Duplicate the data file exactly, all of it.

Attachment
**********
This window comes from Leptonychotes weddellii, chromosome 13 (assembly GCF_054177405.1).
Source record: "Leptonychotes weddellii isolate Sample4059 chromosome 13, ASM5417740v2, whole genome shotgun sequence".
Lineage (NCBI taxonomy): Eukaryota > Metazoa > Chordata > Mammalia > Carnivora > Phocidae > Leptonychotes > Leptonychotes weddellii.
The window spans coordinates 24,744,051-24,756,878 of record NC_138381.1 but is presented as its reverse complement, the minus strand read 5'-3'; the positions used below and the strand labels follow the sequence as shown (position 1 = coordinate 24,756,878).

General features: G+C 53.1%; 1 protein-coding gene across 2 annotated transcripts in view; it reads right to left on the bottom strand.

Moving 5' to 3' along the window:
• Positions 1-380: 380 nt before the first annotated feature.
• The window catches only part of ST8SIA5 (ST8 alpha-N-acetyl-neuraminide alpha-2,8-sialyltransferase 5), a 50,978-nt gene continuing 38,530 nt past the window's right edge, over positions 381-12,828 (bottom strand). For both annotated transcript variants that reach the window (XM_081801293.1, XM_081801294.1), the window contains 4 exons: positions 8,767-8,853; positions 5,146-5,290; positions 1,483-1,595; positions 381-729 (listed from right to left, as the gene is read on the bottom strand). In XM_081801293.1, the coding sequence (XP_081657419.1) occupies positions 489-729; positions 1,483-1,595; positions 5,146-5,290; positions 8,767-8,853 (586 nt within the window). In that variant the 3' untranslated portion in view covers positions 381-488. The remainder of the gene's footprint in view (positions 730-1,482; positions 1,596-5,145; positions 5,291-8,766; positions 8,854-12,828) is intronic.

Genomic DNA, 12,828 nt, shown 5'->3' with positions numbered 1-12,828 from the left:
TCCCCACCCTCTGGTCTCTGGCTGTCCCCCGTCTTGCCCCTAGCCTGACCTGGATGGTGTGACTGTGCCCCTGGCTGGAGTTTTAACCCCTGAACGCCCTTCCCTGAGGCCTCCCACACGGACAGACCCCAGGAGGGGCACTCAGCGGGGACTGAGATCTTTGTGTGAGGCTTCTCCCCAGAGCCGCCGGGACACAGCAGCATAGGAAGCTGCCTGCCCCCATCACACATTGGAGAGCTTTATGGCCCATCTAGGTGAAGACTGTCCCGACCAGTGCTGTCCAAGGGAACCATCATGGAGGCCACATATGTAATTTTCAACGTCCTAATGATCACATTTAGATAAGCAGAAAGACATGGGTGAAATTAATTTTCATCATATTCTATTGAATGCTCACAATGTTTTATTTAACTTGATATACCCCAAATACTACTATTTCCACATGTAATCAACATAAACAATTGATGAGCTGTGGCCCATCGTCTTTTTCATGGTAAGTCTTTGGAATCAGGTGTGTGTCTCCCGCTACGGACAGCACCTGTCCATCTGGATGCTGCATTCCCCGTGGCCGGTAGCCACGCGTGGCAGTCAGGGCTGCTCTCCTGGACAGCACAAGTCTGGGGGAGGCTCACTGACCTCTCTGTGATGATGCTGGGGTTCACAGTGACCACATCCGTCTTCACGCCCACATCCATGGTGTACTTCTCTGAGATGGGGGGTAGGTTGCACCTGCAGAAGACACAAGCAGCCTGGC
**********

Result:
This window comes from Leptonychotes weddellii, chromosome 13 (assembly GCF_054177405.1).
Source record: "Leptonychotes weddellii isolate Sample4059 chromosome 13, ASM5417740v2, whole genome shotgun sequence".
Lineage (NCBI taxonomy): Eukaryota > Metazoa > Chordata > Mammalia > Carnivora > Phocidae > Leptonychotes > Leptonychotes weddellii.
The window spans coordinates 24,744,051-24,756,878 of record NC_138381.1 but is presented as its reverse complement, the minus strand read 5'-3'; the positions used below and the strand labels follow the sequence as shown (position 1 = coordinate 24,756,878).

General features: G+C 53.1%; 1 protein-coding gene across 2 annotated transcripts in view; it reads right to left on the bottom strand.

Moving 5' to 3' along the window:
• Positions 1-380: 380 nt before the first annotated feature.
• The window catches only part of ST8SIA5 (ST8 alpha-N-acetyl-neuraminide alpha-2,8-sialyltransferase 5), a 50,978-nt gene continuing 38,530 nt past the window's right edge, over positions 381-12,828 (bottom strand). For both annotated transcript variants that reach the window (XM_081801293.1, XM_081801294.1), the window contains 4 exons: positions 8,767-8,853; positions 5,146-5,290; positions 1,483-1,595; positions 381-729 (listed from right to left, as the gene is read on the bottom strand). In XM_081801293.1, the coding sequence (XP_081657419.1) occupies positions 489-729; positions 1,483-1,595; positions 5,146-5,290; positions 8,767-8,853 (586 nt within the window). In that variant the 3' untranslated portion in view covers positions 381-488. The remainder of the gene's footprint in view (positions 730-1,482; positions 1,596-5,145; positions 5,291-8,766; positions 8,854-12,828) is intronic.

Genomic DNA, 12,828 nt, shown 5'->3' with positions numbered 1-12,828 from the left:
TCCCCACCCTCTGGTCTCTGGCTGTCCCCCGTCTTGCCCCTAGCCTGACCTGGATGGTGTGACTGTGCCCCTGGCTGGAGTTTTAACCCCTGAACGCCCTTCCCTGAGGCCTCCCACACGGACAGACCCCAGGAGGGGCACTCAGCGGGGACTGAGATCTTTGTGTGAGGCTTCTCCCCAGAGCCGCCGGGACACAGCAGCATAGGAAGCTGCCTGCCCCCATCACACATTGGAGAGCTTTATGGCCCATCTAGGTGAAGACTGTCCCGACCAGTGCTGTCCAAGGGAACCATCATGGAGGCCACATATGTAATTTTCAACGTCCTAATGATCACATTTAGATAAGCAGAAAGACATGGGTGAAATTAATTTTCATCATATTCTATTGAATGCTCACAATGTTTTATTTAACTTGATATACCCCAAATACTACTATTTCCACATGTAATCAACATAAACAATTGATGAGCTGTGGCCCATCGTCTTTTTCATGGTAAGTCTTTGGAATCAGGTGTGTGTCTCCCGCTACGGACAGCACCTGTCCATCTGGATGCTGCATTCCCCGTGGCCGGTAGCCACGCGTGGCAGTCAGGGCTGCTCTCCTGGACAGCACAAGTCTGGGGGAGGCTCACTGACCTCTCTGTGATGATGCTGGGGTTCACAGTGACCACATCCGTCTTCACGCCCACATCCATGGTGTACTTCTCTGAGATGGGGGGTAGGTTGCACCTGCAGAAGACACAAGCAGCCTGGC